The sight of a line of train wagons being disassembled near Manildra flour mill can hardly escape notice at Narrandera.
The wagons are the property of the Manildra Group, but according to manager Aaron Hall, the wagons have unfortunately past their use-by date.
“They’re South Australian wagons built in the late ’60s, early ’70s. Mechanically they’re still safe, but there’s rust on them,” Mr Hall explained.
“They look good from a distance, but when you get up close it’s not too good.”
The rust has been causing a high maintenance bill, which has gradually outgrown the value of the wagons.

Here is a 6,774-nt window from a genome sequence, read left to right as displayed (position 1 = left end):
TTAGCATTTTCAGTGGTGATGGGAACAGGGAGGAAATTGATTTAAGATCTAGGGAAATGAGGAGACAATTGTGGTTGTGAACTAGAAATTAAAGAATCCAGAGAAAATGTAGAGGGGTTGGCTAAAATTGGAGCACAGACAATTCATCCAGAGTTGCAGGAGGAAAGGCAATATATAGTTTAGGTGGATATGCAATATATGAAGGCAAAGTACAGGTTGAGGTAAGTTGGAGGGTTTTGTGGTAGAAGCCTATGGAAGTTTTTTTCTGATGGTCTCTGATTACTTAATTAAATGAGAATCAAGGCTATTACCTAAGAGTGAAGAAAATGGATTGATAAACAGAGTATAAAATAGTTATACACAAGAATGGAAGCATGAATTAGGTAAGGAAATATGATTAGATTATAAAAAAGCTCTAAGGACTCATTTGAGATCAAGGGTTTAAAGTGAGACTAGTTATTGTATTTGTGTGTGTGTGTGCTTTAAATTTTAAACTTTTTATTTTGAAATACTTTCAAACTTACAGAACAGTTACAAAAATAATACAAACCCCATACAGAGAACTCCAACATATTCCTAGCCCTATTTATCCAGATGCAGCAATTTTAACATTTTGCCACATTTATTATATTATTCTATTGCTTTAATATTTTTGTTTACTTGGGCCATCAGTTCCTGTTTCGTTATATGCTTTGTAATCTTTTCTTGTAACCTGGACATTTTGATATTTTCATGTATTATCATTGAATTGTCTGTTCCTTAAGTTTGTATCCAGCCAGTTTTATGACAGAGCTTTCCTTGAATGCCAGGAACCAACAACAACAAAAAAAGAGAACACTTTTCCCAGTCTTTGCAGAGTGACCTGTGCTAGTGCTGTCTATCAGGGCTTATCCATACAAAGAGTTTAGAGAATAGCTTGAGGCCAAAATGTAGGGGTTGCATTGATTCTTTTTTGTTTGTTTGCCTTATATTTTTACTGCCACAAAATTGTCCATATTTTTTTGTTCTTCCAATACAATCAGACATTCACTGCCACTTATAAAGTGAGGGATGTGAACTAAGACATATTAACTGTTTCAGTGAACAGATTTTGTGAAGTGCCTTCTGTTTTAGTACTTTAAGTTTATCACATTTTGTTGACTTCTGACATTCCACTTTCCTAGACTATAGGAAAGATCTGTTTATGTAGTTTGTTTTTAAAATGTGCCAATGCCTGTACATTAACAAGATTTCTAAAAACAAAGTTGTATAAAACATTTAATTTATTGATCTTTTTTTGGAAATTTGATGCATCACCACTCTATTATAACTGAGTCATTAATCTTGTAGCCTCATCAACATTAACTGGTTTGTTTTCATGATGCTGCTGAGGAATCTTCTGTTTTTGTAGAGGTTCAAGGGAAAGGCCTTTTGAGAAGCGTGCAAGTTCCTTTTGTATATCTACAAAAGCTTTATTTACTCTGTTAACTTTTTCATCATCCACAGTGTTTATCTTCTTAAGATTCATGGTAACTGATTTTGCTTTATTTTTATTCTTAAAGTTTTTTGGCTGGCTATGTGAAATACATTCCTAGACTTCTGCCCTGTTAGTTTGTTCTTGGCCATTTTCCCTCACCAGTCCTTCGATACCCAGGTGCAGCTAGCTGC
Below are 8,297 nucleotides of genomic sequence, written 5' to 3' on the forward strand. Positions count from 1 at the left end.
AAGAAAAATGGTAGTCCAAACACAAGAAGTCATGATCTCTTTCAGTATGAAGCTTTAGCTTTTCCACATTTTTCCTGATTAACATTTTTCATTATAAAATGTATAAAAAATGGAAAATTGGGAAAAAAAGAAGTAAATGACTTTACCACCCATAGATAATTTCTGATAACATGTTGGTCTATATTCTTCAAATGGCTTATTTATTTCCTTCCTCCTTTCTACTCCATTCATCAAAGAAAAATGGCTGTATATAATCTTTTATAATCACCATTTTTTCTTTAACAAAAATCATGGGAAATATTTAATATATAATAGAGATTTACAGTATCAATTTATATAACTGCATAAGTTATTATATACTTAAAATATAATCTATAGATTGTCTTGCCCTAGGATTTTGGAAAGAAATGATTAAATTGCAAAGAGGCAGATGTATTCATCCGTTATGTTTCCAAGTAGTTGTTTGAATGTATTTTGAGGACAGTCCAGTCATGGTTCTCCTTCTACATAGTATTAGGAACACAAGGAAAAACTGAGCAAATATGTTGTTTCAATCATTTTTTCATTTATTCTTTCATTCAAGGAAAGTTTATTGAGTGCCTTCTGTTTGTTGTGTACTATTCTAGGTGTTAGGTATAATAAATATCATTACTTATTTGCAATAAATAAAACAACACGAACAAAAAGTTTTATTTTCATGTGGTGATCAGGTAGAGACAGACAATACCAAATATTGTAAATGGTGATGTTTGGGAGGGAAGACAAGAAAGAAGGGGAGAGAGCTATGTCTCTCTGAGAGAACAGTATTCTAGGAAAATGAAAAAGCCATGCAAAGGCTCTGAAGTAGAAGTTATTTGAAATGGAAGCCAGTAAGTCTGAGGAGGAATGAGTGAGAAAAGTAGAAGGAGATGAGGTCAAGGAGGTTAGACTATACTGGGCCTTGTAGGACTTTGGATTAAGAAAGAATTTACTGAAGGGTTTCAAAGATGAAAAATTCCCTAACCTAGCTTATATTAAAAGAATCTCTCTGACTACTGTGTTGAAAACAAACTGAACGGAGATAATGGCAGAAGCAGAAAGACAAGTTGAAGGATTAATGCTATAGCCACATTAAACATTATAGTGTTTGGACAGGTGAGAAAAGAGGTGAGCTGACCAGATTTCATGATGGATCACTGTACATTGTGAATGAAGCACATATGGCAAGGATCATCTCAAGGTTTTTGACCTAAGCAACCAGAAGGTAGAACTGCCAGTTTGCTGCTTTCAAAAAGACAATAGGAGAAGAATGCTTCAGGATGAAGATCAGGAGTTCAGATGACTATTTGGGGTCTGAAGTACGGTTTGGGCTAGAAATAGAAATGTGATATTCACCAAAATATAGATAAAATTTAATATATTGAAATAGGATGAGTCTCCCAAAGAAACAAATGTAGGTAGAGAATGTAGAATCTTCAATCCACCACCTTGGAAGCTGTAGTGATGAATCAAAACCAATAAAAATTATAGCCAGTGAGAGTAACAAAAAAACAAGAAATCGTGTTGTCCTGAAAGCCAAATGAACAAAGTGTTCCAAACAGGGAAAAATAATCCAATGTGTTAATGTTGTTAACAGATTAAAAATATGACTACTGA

“It’s now cheaper to rent them out than maintain our own,” Mr Hall said.
“It’s a numbers game, I’m afraid.”
The wagons won’t be scrapped entirely; the Manildra Group plans to salvage parts from them to use on their remaining wagons.
“Our containers use the same wheels and bogie sets – it’s good to use the same bogies as well.”
The wagons will be sold on as scrap metal. The company responsible for dismantling the wagons is working for the cost of the scrap, so the Manildra Group is making no profit from the wagons’ retirement.
“It’s a bit of a shame; we don’t take any joy in it. They’re fine out here where we don’t get a lot of rain, but when you’re running them on the coast and you put sugar in them it doesn’t want to come out,” Mr Hall said.